Seafood Done Smart

Monday, May 30, 2011 | 0 comments »

By Andrew Rice

My wife and I fight about fish.

Other couples may fight over the remote control, about whose in-laws will get a holiday visit, or about who left the toilet seat up (again). We don't, but sometimes we do fight about the relative merits of mariculture (fish farming) vs. wild-caught fish. My wife recoils at the thought of eating farm-raised Atlantic salmon as if it were pen-raised veal. I'm troubled by the overfishing of wild stocks of fish all over the world. At other times, we squabble about whether we should let our son eat yellowfin tuna, which we all love, but which also contains high levels of mercury.

Our various struggles are just a microcosm of the larger debates about eating fish. The fact is, there's no one easy answer when it comes to picking fish that is healthy, environmentally sustainable, affordable, and delicious. But don't worry; with a little research, it's possible to find the right fish to grace your dinner table. Here are some tips.

Fish fat: fabulous for you!

There wouldn't be much point in eating fish if it were bad for us. To begin with, seafood is a great source of protein, generally low in fat and reasonably low in cholesterol. But it has other benefits too. The National Oceanic and Atmospheric Administration (NOAA), which runs America's national marine sanctuaries, says research has shown that eating seafood may reduce our risk for a number of unhealthy conditions, including stroke, hypertension, and heart disease.

Why is it seafood that has these benefits rather than, say, a giant cheeseburger? Because seafood is rich in certain polyunsaturated fatty acids commonly known as omega-3 fatty acids whereas the cheeseburger is just rich in fat. Not all fish are made equally when it comes to their omega-3 content. The best are cold-water fish, like wild salmon, albacore tuna, mackerel, and herring. Studies by the Washington State Department of Fisheries have found that wild and farmed salmon both have roughly the same amounts of omega-3s per portion. Sardines and other small fish are also excellent sources.

Malevolent mercury

Of course, the flip side of the health equation is the concern about levels of methylmercury in fish. This heavy trace metal is the fallout of industrial pollution of the atmosphere, largely from the burning of coal, and has been linked to brain damage and birth defects. All fish contain some mercury, but the health benefits of most fish species generally outweigh the downside. The best rule of thumb is to avoid large fish that live a long time, as they accumulate the most mercury in their flesh. The EPA advises that consumers avoid shark, swordfish, and king mackerel. Smaller fish like sardines, anchovies, and herring tend to have the lowest mercury levels, as do shellfish like shrimp, lobster, and scallops. Larger fish like halibut, tuna, and salmon have higher levels but not dangerously so, unless you eat them in very large quantities.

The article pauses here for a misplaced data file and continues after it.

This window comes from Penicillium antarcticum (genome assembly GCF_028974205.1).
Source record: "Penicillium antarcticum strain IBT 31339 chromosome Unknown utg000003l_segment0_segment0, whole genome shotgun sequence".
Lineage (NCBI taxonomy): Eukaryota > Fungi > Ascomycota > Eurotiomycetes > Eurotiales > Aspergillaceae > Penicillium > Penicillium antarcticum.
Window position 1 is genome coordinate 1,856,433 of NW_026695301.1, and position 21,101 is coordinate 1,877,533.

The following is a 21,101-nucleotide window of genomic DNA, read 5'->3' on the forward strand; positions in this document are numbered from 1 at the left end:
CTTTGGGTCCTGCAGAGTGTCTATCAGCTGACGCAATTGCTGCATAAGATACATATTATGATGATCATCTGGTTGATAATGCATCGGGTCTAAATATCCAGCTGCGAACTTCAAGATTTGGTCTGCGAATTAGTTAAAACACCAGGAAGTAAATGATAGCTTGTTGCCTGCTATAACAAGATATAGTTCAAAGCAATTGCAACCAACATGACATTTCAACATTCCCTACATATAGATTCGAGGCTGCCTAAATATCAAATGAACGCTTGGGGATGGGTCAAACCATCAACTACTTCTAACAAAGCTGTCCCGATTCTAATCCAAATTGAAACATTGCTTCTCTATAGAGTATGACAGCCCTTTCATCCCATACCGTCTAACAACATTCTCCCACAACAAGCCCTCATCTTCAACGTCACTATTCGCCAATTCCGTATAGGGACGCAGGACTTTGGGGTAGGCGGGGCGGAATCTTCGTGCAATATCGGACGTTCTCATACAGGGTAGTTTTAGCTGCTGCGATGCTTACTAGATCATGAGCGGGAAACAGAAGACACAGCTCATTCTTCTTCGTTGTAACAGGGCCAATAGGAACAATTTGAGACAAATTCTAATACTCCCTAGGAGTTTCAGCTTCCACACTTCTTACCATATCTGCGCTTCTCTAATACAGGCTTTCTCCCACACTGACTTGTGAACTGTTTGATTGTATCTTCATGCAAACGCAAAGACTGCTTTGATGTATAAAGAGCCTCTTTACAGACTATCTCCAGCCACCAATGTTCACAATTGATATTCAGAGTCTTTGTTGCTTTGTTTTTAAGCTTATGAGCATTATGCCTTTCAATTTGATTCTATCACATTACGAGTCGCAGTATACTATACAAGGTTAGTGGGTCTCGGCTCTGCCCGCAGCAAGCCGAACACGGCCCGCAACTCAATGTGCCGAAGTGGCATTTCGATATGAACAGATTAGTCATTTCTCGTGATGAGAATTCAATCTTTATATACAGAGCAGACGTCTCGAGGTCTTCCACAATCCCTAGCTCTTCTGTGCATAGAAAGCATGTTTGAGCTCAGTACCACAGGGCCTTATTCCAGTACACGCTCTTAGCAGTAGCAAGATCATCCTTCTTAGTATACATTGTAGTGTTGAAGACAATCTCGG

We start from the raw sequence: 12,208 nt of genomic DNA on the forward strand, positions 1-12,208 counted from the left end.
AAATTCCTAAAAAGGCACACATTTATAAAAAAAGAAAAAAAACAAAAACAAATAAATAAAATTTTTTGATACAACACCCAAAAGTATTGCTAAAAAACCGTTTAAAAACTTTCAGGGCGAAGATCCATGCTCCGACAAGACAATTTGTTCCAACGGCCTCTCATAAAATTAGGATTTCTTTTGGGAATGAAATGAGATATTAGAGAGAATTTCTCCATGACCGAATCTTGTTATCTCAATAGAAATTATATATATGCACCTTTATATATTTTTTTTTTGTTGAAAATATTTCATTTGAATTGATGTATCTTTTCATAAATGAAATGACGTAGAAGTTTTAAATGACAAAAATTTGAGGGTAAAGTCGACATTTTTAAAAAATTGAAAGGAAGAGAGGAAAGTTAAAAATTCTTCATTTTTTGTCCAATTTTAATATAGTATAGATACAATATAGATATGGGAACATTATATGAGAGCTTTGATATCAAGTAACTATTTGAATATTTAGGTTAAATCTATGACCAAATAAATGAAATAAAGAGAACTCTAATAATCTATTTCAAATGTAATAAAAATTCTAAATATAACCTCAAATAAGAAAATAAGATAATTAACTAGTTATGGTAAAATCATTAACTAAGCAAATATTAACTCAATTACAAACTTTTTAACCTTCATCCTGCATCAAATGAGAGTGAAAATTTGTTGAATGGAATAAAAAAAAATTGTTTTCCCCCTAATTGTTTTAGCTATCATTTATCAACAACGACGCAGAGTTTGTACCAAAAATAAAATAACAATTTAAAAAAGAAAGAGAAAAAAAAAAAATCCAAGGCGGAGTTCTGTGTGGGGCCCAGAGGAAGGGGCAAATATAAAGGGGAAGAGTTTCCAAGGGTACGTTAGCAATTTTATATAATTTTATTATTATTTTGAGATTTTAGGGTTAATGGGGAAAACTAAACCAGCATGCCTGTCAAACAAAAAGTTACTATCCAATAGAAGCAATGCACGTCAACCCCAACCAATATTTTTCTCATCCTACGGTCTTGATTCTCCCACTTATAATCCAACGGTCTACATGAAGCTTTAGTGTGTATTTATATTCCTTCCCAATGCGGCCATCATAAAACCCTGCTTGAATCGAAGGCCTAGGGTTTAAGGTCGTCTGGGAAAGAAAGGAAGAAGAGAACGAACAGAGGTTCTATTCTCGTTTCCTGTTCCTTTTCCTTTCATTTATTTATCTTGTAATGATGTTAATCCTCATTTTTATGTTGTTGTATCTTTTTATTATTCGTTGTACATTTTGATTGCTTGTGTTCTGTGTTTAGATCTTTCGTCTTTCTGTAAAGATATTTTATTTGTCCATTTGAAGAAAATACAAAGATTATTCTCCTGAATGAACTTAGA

o keep your mercury levels in the safe zone, the Natural Resources Defense Council advises eating unlimited quantities of low-mercury species like tilapia, anchovies, catfish, and freshwater trout. You should limit your intake of moderate-mercury species like halibut, lobster, and mahi-mahi to less than six servings per month. Eat no more than three servings per month of high-mercury species like tuna, albacore, and sea bass. And, as mentioned earlier, entirely avoid species like shark, swordfish, and king mackerel.

Is seafood safe for kids?

The verdict on whether or not to feed my 9-year-old son the yellowfin tuna sushi he loves so much (aka maguro, at your local sushi joint) turned out to be a hung jury. According to the Natural Resources Defense Council Web page about mercury levels in fish, both children under 6 years of age and pregnant women should avoid high-mercury species entirely. According to the NRDC, at 9, my son can safely eat tuna, albacore, and other varieties in the high-mercury category, but he should limit his intake to less than 1 ounce of tuna per 12 pounds of body weight per week (in his case, about 6 ounces per week), which is a pretty good portion of sushi.

If you think you or your loved ones might already be suffering from elevated mercury levels, the Sierra Club offers mercury testing for $20.00 per person. You simply download and print out the brochure here, fill it out, and mail it in to the address provided with a sample of hair cut according to the instructions. They'll test it and mail the results back to you in about a month.

The impact on our oceans

Finally, there are a lot of valid concerns about the environmental impact of our fish-eating habits, whether it's the depletion of wild tuna stocks by industrial fishing fleets or the localized pollution caused by pens of farm-raised salmon. Even more complicated, a fish that's okay to eat from one ocean or area, like California halibut, might be overfished or endangered in another, like Atlantic halibut.

The best single resource I've found for navigating the environmental questions around any species of fish or shellfish is the Monterey Bay Aquarium's Seafood Watch Web site and downloadable buyer's guide. A PDF of the guide, customized for various regions, is available at

I also downloaded the Seafood Watch app from the iTunes® store, which is great for checking whether or not you should buy that delicious-looking monkfish fillet on sale at your favorite grocery store. (The answer? No, because it's caught by trawlers that also catch endangered sea turtles.)

A short list of common species that are both mercury safe and environmentally sustainable includes domestically farmed freshwater fish like tilapia, catfish, and trout; wild-caught Alaskan salmon; Pacific halibut; sardines; and mahi-mahi.

Maybe now my wife and I can start fighting about something really important, like who's going to clean up after our seafood dinner.